Brain alight with coffee and inspiration, Rue Dobbs practically skipped down the darkened street. Though he could tell that most of the evening's unsavories had come out to play, Rue wasn't necessarily concerned. He cut an odd enough figure himself that he was rarely approached. Millicent however... he hoped the good lady would think to get herself a cab.
And of course, as he jaywalked an empty intersection, Rue's eyes alit on a discarded newspaper that lay crumpled in the street. With a start, Rue felt his blood run cold as he read the headline and saw the picture beneath:
"BRUTAL ASSULT AND MURDER IN WRIGLEY STATION-"
The block letters frowned up at him accusingly and Rue tore his eyes away from the words, instead fixating on the carefully angled journalist's photo - showing police tape and just enough gore to satisfy the macabre, a high heel and purse abandoned by an owner no longer in need of either. The insert picture, the typical glamourshot or year-book print of the victim, very clearly belonging to one Millicent DeLange, a local character and middle-aged widow who lived alone. Rue was conscious of the unflattering epithet and found this irked him more than the news itself could. Peering closer, Rue's brain got to work on the image while his eyes scanned the article above the fold.Jumping back in alarm and cold fear as he read the basic facts, Rue glanced up and down the empty street. Was this some sort of sick joke? He glanced back down at the paper, now unreadable and greyed out after a damp night and the trampling of too many cars and pedestrians.
Wondering what guilty conscious had dreamed all that up, Rue repaired to his office with haste. "You're just overtired, Rue. You're just stressed, Dobbs," he repeated the mantra over and over and he walked, head bowed, legs pumping. But in his mind he could still see the grainy newspaper image of a brutal murder and blood spattered wall that bore a word. One word. One that only he and a handful of others would know the meaning of – a group of five, all dead save him.
Bleary-eyed, Rue raised his eyes from where he'd last rested them as he lay, head down on the desk. He didn't even need to rub the sleep from his eyes, such were the restless few hours he'd spent in his office, at first in an effort to work through the new directions his case and then in the vain pursuit of rest.
The strange newspaper vision had haunted his fitful sleep, cropping up menacingly as his brain pursued the elusive Jack down shadowy alleys and dead ends. He'd finally woken just before dawn, his mind reverberating with the children's nursery rhyme normally associated with that old-fashioned toy, the Jack-in-the-box.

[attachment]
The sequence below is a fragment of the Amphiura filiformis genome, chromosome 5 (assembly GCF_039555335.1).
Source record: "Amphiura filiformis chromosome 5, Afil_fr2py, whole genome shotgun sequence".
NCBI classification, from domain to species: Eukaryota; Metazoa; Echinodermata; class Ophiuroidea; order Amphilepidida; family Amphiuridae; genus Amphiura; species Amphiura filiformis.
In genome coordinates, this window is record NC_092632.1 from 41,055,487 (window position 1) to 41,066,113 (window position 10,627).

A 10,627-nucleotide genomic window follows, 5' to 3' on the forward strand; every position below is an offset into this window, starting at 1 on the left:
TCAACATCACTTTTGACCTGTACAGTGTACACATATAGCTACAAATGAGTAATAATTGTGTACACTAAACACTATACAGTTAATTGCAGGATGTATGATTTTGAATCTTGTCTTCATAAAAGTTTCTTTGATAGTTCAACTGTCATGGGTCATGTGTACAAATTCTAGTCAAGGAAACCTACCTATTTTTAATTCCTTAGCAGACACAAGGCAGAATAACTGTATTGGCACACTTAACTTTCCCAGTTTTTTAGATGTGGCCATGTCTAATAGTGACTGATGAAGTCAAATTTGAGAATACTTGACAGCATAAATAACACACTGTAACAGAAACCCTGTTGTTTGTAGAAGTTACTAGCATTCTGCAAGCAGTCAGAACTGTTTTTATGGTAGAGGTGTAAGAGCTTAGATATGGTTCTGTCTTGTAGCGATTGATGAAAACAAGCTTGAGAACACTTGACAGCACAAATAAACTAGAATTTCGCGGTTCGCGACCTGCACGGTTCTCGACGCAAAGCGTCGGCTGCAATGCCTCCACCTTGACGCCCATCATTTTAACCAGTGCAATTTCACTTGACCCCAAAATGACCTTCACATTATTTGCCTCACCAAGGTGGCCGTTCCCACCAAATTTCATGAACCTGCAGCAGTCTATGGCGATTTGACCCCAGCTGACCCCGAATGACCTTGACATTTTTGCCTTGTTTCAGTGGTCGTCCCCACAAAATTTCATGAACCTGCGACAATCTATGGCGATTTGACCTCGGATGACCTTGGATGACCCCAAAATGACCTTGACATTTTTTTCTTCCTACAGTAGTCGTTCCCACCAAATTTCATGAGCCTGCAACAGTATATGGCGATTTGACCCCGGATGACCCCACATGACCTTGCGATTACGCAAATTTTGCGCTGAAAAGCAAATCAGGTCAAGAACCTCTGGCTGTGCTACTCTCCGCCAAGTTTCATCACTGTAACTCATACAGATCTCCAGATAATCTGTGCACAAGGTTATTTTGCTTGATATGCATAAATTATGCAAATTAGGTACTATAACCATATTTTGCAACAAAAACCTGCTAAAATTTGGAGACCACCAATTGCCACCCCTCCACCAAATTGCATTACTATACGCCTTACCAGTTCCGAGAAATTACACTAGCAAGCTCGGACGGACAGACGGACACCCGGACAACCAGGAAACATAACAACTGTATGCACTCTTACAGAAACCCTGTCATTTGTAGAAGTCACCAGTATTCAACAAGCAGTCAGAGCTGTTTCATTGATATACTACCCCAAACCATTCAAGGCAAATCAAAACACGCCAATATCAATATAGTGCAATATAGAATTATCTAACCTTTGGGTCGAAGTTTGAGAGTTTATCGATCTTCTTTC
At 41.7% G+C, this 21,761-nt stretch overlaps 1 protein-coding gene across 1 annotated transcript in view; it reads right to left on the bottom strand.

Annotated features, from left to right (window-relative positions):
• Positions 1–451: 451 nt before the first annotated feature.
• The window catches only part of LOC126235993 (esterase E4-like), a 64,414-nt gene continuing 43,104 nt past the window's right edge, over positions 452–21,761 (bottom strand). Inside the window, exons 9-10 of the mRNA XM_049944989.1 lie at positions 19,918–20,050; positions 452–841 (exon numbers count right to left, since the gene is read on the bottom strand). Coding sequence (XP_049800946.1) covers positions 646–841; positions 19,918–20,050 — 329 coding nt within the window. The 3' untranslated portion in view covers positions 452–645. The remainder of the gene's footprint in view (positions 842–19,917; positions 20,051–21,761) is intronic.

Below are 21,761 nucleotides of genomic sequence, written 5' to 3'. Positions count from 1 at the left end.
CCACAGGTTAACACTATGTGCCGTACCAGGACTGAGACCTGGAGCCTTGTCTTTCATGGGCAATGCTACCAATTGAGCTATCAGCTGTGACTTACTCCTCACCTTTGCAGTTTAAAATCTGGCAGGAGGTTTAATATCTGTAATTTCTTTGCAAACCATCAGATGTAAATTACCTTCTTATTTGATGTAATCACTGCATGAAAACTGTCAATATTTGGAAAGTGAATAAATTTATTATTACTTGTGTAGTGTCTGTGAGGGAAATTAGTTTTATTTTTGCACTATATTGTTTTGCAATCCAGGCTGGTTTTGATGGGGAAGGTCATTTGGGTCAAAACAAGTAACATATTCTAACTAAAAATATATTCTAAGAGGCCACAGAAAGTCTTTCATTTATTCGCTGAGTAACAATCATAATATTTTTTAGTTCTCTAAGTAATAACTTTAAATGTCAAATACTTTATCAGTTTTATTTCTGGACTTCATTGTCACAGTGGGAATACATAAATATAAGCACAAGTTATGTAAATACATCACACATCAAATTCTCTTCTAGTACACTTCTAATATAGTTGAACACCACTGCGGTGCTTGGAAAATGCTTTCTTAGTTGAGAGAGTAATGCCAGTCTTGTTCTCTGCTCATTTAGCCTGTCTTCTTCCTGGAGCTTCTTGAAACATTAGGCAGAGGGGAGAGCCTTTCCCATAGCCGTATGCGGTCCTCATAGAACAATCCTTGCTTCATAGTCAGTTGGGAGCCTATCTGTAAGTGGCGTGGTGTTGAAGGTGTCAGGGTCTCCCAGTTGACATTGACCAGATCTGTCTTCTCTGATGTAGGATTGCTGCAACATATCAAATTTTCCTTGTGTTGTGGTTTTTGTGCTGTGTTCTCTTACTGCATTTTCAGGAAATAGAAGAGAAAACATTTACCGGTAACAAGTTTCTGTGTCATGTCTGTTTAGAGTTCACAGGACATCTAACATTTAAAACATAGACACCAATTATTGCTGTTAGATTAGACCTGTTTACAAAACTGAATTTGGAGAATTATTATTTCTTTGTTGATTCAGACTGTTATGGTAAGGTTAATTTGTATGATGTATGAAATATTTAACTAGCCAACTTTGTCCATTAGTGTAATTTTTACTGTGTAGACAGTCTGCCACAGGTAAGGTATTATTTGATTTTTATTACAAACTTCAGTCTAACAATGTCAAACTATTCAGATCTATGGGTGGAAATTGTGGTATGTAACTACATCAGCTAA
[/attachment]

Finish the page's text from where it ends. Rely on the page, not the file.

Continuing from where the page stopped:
And chasing this damned weasel is indeed making me feel like quite the monkey, he grumbled, lurching to his coat rack to unearth clean shirt and tie. The reassuring snap of suspenders onto his shoulders, the routine of perfecting his double-Windsor, brought Rue further into alertness and out of the vapid doldrums into which he'd sunk.
He almost felt ambitious.
But true ambition came with coffee for Rue Dobbs and so he set about hunting for change. Three coats, two pairs of pants, and the tray of the white board later, Rue had sufficient coin to purchase a strong black cup of motivation.
At the corner magazine shop, Rue couldn't help but slow and scan the front pages of the wares displayed for the hustling businessmen passing by. No image of Mrs. DeLange greeted him from any of the papers and Rue let out his breath at last, though he still made haste back to his office.
Humming that damnable song that still ran 'round in his head, mocking him mercilessly, Rue was still somewhat frazzled when he reentered his office and found Millicent calmly tap-tapping out an email at her desk.
The relief he felt at seeing her there, alive and well, sporting an orange-dream theme today, was acute. Not a demonstrative man, Rue wanted to kiss her, or at least greet her warmly. The guilt he'd felt washed away and he realized how deeply responsible he'd felt for the lady's imaginary bad end.
He paused in mid-stride, half-way in and out of his own office, a quizzical expression on his face.
"I'm not sure if you'd gotten the break you wanted but realized I'd better clarify one thing." She had his full attention and, surprisingly, seemed to squirm under his shift in attention, "When Dawayne sent me the detail about who'd killed him... it came as a ...feeling." She blushed, "It's hard to describe, really, unless you've conducted a connection yourself. The name – that was a hard, spelled-out sort of detail. And the rest just sort of filled in behind it. Like the maleness of the killer – how Dawayne felt towards him was male. And familiar." She paused, "I'm sorry, it takes a bit to really sink in, you know? And I'n not even sure I'm articulating very well – but our elusive Jack felt close to him. Someone not just encountered in the course of business but someone with more interpersonal meaning."
"So, Jack's a friend?"
"No, I wouldn't say that," Millicent mused, "The feeling towards Jack was definitely not friendly. But, as I said it was familiar. Like a brother 'cept you'd said he was an only child, yes? It was like... like he was forced to get along with Jack for some reason." She stopped and shook her head, "Sorry, no. I'm not helping one bit, am I?" She smiled wanly and shrugged, "I just thought that if you're trying to get a better handle on things before the police do, that sort of detail might help guide your search."
Rue had already backed out of his doorway, hat in hand, a far-away look on his face, "Mrs. DeLange, I think it does." And with that enigmatic statement, he was gone.